Friday, April 3, 2020

National Registry of Exonerations Report 2019: Part Three: The report contains several 'representative cases' - most of which I have posted on over the years as they involve key forensic science and related issues.

PUBLISHER'S NOTE: The report contains several 'representative cases' - most of which I have posted on over the years as they involve key forensic science and related issues. The inclusion of these cases is an excellent idea as they treat the subjects of these brutal miscarriages of justice as real human beings, and not merely statistics. (Not to minimise the importance of  gathering statistics on the workings - or the all too pervasive failures they may entail.) 

Harold Levy:  Publisher: The Charles Smith Blog.



On May 1, 2019, 72-year-old Lee Arthur Hester was exonerated of the 1961 murder of a Chicago elementary school teacher. At the time, he was just 14 years old, and the crime shocked Chicago. The dismissal of the charges came nearly 58 years after he was convicted based on faulty forensics and a false confession coerced by Chicago police. The exoneration was the result of several years of investigation by the Center on Wrongful Convictions at Northwestern University’s Pritzker School of Law and a review by the Cook County State’s Attorney’s Office Conviction Integrity Unit. On January 10, 2020, Hester was granted a certificate of innocence in Cook County Circuit Court, paving the way for him to seek compensation from the state of Illinois. He was convicted of the murder of Josephine Keane, a 45-year-old master teacher at Lewis-Champlin Elementary School in the Englewood neighborhood on the South Side of Chicago. Steven Drizin, a Northwestern law professor and expert on false confessions who led the re-investigation of Hester’s case, published a detailed account of the case in 2011 in the Northwestern Journal of Law and Social Policy. The article described Hester’s trial as “a highly contested affair which involved a battle of the experts with regard to the physical and scientific evidence in the case and a swearing contest between Hester and the interrogating officers with regard to the confession.” Drizin also noted that the case was a “cauldron of racial tension which boiled over at times.” Hester was convicted of murder as an adult and sentenced to 55 years in prison. He was released on parole in 1972. Hester’s legal team presented a motion to vacate the conviction noting that the Conviction Integrity Unit had concluded that Hester’s confession “was not a reliable piece of evidence...the statement was taken under circumstances that, if they arose today, almost certainly would have resulted in the suppression of the statement.”The review showed the confession was contradicted “in almost every material respect by the physiical evidence in the case” and the expert testimony about blood hair and other materials “is no longer considered to be scientifically reliable” and was “inaccurate, misleading or based on flawed methodologies.” The 58-year gap between Hester’s conviction and his exoneration is the longest of all exonerations in the National Registry of Exonerations.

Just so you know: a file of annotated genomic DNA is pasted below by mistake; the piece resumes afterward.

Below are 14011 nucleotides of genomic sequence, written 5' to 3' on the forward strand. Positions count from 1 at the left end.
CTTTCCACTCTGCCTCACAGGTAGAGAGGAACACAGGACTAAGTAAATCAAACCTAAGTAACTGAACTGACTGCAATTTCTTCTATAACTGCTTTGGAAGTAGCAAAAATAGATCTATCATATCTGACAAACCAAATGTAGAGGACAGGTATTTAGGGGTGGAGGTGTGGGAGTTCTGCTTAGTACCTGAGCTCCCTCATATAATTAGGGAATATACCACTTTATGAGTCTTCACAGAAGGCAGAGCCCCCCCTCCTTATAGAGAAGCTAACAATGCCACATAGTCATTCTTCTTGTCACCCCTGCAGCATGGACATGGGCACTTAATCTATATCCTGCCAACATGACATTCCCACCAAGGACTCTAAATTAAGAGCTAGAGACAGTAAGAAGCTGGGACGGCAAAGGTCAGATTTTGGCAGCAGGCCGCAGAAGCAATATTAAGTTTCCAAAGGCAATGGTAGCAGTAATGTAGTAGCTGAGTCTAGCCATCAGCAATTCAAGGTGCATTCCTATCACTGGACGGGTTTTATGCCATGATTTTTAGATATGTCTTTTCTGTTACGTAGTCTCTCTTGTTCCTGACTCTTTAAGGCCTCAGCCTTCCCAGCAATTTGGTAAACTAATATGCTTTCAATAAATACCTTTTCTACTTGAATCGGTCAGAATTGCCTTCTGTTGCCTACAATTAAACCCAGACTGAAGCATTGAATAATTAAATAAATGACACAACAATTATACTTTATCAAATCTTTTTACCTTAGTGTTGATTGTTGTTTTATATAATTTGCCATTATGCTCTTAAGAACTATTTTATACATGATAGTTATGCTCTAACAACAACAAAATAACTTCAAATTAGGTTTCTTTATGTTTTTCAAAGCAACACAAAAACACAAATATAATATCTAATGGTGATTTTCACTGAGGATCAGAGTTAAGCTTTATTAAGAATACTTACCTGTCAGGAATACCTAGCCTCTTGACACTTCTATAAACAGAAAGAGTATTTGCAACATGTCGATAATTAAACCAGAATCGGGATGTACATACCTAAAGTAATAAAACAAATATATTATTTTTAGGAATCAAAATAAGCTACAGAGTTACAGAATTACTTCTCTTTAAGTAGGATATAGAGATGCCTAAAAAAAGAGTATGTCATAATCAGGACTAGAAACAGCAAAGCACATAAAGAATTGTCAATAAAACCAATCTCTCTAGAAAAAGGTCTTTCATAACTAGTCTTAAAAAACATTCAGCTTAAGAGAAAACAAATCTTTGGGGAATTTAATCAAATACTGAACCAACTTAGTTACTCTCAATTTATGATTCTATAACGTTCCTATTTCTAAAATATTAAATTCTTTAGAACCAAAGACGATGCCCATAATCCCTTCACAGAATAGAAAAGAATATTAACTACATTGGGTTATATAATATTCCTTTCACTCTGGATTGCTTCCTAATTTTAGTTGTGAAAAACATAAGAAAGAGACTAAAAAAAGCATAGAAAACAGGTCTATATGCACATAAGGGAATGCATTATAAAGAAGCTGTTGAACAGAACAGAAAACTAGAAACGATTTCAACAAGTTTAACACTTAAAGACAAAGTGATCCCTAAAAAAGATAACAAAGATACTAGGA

After an initial mistrial, Hassan Bennett of Philadelphia was convicted in December 2008 of sec- ond-degree murder in the shooting death of Devon English. Following his conviction, he was housed at the same prison with his co-defendant, who had testified against Bennett as part of a plea deal. The man now said that Bennett wasn’t involved. Bennett appealed his conviction, unsuccessfully, then in 2014 sought a new trial under Pennsylva- nia’s Post-Conviction Relief Act. During that process, Bennett fired his appellate attorney and draft- ed his own motion that said his trial attorney, who had died in 2009, had been ineffective by failing to follow up on evidence and testimony that bolstered Bennett’s claims of innocence. This included cellphone records, arrest records that impeached prosecution witnesses, and even a drug-test that showed Bennett wasn’t smoking marijuana at the time of the shooting, as a state’s witness had testified. In addition, the harsh investigative tactics of one of the police officers involved in the case had come under scrutiny. Bennett was granted a new trial in 2017. At the retrial in 2018, he represent- ed himself, appearing before the jury in jail scrubs. The jury deadlocked, with the majority voting for acquittal. Bennett also represented himself at his fourth trial in 2019. The jury acquitted him after only 81 minutes of deliberation.


GARY: CIFIZARRI: MASSACHUSETTS: Gary Cifizzari was convicted in 1984 of the brutal murder in the death of his aunt, Concetta Schiap- pa, in Milford, Massachusetts in 1979. After the initial investigation ran cold, Cifizzari became a suspect in 1981 when his brother, Michael, who had severe psychiatric problems, told police that they were involved with the death. As part of the investigation, police made molds of what appeared to be bitemarks on Schiappa’s body. Sev- eral forensic odontologists compared those bruises with dental impressions taken from Cifizzari’s mouth, and they concluded that Cifizzari had left the bitemarks. At trial, Cifizzari’s attorney didn’t pursue alternate suspects or rigorously challenge the forensic evidence. He was convicted of first-degree murder in 1984 and sentenced to life in prison. Michael Cifizzari had been convicted of second-degree murder in 1983 and died in prison in 2000. In 2017, Cifizzari’s attorneys with the New England Innocence Project had DNA testing done on several pieces of evidence. Cifizzari was excluded as a contributor. Later analysis said the DNA results matched the profile of a man named Michael Giroux, an initial suspect who had died in 2014. Separately, in the years since Cifizzari’s conviction, forensic odontology had been discredited as a tool for making identifications. In a motion for a new trial filed in 2019, Cifizzari’s attorneys said the analysis done for his trial was wrong, with mistakes caused by bad science and confirmation bias. Cifizzari’s conviction was stayed on July 12, 2019, and the charges were dismissed on Decem- ber 10, 2019.